This sober bar aims to help others overcome more than just addiction

Establishment created as safe haven for those in sober community

Alcohol and addiction can lead to deadly consequences, and staying away is not always easy. For those in recovery, temptations are lurking just about everywhere.

Matthew Wanat is an associate professor of neuroscience, developmental and regenerative biology at the University of Texas at San Antonio. He said sobriety is not easy for everyone.

“There isn’t some sort of a silver bullet if you want to think about that approach as for treating substance use disorders. Unfortunately, taking an abused substance can do, that can rewire your brain in a way so that you will be more likely to seek out the drugs, or the cues you’ve associated with the drugs have more salience have more importance to you and there is no sort of magic switch that you can sort of turn it off,” he said.

Other studies show alcohol abuse can open a door to other dangerous substances, which is why some medical experts call alcohol a “gateway drug.”

“One of the biggest challenges in substance use disorder is for individuals to remain abstinent from taking the drugs of abuse,” Wanat said.

However, help can be found in the least likely of places, bars. HASH Vegan Eatery opened its doors almost three years ago, and it’s a place that serves up vegan comfort food, non-alcoholic drinks and support for people recovering from addiction.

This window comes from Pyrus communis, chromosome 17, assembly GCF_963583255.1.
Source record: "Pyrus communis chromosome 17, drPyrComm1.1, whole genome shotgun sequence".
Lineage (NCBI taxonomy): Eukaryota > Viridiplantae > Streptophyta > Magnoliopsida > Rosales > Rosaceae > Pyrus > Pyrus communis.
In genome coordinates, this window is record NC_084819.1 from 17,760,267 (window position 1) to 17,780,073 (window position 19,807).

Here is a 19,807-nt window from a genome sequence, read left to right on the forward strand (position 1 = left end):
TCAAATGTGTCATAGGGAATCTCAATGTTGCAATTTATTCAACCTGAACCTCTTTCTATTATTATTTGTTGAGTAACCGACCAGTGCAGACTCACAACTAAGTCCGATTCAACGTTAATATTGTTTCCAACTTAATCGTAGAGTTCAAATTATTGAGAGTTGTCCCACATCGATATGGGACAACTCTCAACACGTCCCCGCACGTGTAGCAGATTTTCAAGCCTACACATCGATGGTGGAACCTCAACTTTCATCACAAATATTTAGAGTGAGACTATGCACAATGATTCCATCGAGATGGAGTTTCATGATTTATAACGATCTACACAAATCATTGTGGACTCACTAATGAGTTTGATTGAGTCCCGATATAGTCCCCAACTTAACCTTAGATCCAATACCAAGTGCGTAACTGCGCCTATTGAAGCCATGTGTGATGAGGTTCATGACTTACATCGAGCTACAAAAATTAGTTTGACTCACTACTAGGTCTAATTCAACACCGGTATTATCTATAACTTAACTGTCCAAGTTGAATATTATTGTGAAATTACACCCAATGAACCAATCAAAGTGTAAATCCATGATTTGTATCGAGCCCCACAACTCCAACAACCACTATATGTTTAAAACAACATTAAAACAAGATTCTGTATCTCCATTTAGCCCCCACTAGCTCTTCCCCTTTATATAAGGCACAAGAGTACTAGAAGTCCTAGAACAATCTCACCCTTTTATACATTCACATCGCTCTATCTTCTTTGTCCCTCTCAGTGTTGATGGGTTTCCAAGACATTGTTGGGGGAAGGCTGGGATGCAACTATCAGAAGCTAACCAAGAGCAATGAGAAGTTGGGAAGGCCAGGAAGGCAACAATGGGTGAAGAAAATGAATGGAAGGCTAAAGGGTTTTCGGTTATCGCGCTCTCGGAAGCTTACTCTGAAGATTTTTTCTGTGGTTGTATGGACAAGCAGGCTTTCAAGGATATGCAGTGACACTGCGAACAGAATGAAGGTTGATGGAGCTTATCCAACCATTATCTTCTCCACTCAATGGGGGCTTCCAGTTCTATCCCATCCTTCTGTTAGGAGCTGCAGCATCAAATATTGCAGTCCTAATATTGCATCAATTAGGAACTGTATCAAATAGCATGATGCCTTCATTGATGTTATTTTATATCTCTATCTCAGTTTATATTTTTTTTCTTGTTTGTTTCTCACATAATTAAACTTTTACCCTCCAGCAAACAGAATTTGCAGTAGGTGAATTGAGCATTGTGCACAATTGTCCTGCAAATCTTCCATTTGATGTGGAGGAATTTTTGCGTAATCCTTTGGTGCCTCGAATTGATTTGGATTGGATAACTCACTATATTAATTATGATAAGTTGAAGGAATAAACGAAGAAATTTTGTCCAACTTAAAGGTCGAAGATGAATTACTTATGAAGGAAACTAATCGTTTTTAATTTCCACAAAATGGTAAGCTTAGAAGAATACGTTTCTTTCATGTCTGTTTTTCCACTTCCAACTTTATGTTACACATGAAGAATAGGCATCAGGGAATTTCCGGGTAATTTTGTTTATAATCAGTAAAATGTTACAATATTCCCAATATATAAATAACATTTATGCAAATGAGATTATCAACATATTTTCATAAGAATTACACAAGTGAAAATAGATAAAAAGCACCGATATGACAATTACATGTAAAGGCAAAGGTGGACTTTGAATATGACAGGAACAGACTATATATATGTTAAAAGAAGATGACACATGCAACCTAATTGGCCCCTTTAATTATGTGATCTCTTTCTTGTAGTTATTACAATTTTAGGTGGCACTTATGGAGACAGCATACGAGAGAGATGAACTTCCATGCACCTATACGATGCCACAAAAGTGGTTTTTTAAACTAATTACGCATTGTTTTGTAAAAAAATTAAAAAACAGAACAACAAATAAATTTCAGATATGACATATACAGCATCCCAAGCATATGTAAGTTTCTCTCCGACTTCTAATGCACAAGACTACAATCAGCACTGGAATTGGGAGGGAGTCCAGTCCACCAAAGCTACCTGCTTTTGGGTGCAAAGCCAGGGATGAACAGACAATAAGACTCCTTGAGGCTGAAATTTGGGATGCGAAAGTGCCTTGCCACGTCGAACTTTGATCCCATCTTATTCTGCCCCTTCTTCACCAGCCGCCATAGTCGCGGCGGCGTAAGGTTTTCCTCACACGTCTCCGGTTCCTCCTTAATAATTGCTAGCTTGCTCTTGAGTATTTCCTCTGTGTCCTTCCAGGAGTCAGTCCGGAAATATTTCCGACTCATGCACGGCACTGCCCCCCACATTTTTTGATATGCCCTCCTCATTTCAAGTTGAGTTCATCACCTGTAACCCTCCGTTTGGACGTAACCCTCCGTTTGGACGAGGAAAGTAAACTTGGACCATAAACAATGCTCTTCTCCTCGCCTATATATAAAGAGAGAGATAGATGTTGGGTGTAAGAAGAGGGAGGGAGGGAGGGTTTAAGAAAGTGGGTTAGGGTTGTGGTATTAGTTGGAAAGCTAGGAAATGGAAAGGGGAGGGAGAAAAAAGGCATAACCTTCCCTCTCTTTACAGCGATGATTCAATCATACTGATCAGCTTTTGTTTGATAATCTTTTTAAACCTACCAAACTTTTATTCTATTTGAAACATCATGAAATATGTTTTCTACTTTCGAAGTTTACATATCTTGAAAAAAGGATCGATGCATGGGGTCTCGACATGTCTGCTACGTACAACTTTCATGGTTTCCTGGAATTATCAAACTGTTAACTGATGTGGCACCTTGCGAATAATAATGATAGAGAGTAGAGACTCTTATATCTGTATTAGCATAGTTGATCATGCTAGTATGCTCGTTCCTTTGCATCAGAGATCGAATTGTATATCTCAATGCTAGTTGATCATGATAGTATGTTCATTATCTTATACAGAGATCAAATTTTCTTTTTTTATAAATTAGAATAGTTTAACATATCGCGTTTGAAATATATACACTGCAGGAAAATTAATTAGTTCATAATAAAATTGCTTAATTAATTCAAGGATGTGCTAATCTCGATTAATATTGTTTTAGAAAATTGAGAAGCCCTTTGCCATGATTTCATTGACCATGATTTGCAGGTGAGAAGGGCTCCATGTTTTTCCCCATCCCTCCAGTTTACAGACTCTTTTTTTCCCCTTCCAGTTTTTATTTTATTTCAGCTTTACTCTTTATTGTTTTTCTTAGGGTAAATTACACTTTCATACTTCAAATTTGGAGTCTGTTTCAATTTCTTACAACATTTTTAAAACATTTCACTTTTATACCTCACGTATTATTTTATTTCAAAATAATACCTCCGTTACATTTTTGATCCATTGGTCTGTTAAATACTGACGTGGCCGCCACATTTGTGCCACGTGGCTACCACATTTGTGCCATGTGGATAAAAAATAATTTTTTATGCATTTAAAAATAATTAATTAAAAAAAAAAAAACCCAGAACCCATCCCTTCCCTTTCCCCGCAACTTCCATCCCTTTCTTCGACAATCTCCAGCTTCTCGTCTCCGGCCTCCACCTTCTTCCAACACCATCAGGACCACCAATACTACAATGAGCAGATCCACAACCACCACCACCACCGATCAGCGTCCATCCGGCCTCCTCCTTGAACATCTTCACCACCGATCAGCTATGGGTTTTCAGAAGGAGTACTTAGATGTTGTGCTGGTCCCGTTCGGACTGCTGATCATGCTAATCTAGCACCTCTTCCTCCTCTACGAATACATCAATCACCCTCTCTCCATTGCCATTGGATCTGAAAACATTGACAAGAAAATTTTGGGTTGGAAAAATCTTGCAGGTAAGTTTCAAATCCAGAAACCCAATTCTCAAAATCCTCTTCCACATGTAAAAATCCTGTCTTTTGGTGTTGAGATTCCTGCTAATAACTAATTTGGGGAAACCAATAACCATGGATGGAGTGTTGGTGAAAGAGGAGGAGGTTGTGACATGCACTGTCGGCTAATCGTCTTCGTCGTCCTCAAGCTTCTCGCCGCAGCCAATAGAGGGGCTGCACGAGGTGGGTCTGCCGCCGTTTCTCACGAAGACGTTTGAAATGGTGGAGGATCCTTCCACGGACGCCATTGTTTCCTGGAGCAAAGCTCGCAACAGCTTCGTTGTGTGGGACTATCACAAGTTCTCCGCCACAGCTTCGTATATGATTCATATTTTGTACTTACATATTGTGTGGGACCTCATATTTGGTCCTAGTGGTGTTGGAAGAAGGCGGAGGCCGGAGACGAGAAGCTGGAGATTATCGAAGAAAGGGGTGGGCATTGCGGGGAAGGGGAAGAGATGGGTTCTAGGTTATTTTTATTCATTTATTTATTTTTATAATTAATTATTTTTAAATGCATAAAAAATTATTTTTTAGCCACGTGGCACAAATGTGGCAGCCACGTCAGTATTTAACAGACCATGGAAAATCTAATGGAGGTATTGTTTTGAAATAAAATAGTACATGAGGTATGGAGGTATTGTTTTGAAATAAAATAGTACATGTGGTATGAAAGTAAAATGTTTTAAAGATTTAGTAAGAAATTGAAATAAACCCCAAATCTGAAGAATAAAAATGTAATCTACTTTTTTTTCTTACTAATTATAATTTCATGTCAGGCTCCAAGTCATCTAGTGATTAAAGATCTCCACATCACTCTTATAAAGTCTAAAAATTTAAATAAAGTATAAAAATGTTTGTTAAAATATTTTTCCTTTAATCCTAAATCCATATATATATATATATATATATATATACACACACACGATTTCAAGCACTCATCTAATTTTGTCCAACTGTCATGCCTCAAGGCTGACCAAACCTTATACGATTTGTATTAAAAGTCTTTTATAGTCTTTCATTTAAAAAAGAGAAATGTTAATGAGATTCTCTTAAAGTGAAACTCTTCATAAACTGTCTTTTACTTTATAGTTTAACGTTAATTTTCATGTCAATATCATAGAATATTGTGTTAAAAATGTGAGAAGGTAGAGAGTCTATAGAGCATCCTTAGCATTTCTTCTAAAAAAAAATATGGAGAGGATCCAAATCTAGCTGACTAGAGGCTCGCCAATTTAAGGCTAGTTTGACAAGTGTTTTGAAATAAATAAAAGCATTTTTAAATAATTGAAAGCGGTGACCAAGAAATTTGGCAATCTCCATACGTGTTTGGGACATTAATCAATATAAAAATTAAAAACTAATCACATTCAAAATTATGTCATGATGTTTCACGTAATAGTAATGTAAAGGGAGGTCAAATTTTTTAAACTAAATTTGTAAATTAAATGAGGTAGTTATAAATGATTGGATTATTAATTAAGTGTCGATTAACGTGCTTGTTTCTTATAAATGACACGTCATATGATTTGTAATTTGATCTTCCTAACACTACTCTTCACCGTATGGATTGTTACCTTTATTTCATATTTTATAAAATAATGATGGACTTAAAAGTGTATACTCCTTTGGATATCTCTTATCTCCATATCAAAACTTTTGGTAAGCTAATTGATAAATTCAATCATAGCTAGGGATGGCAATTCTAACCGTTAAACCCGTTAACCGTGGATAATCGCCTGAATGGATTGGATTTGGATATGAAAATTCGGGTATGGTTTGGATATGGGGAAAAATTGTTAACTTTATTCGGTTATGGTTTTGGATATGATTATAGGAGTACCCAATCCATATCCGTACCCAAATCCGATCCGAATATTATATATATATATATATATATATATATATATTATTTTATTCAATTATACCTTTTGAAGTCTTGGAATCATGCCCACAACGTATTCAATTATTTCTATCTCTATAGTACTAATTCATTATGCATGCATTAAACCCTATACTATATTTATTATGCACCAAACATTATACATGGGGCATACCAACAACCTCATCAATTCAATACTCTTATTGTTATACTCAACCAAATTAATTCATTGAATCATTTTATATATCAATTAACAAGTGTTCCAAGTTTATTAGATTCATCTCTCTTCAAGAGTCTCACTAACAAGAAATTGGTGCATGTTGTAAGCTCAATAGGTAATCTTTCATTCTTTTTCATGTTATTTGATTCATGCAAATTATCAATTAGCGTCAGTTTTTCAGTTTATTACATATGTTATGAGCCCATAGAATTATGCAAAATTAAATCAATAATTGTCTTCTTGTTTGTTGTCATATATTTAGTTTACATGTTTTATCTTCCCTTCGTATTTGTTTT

Owners Rogelio and Michael Sanchez said it’s the only complete sober bar in San Antonio.

“The ‘why’ to open was bigger than just opening up a restaurant, it was to address these things. To give people a place to come and feel safe, feel seen and feel a place where there are no triggers,” Rogelio said.

See the latest videos from the Solutionaries team now on YouTube.

Rogelio and Michael have been sober for almost 10 years, and they opened their business as a way to support others in recovery. Their goal is to not just be in the community but a part of it. They have partnered with local food pantries, help feed people in homeless communities and they also host recovery meetings.

The brothers have been shaking things up on the city’s south side and shattering stigma surrounding addiction.

“I know just on observation from living in this community our whole life, we know the substance abuse issue, the domestic violence issue, the systemic cultural things that have been either brushed under the rug, ignored for years, or just not talked about,” Michael said.

Their mother passed away from cirrhosis of the liver, which stemmed from alcoholism. However, the brothers believe her legacy to help others lives on in their work.

“In doing that we have seen some beautiful transformations,” Rogelio said.

Despite personal challenges, the Sanchez brothers said they are motivated to make a difference.

“I don’t care what the word had set up for us, you know what I mean? We’re here to change the world,” said Rogelio.

This article is part of “Solutionaries,” our continuing commitment to solutions journalism, highlighting the creative people in communities working to make the world a better place, one solution at a time. Find out what you can do to help at

About the Authors

Azian Bermea is a photojournalist at KSAT.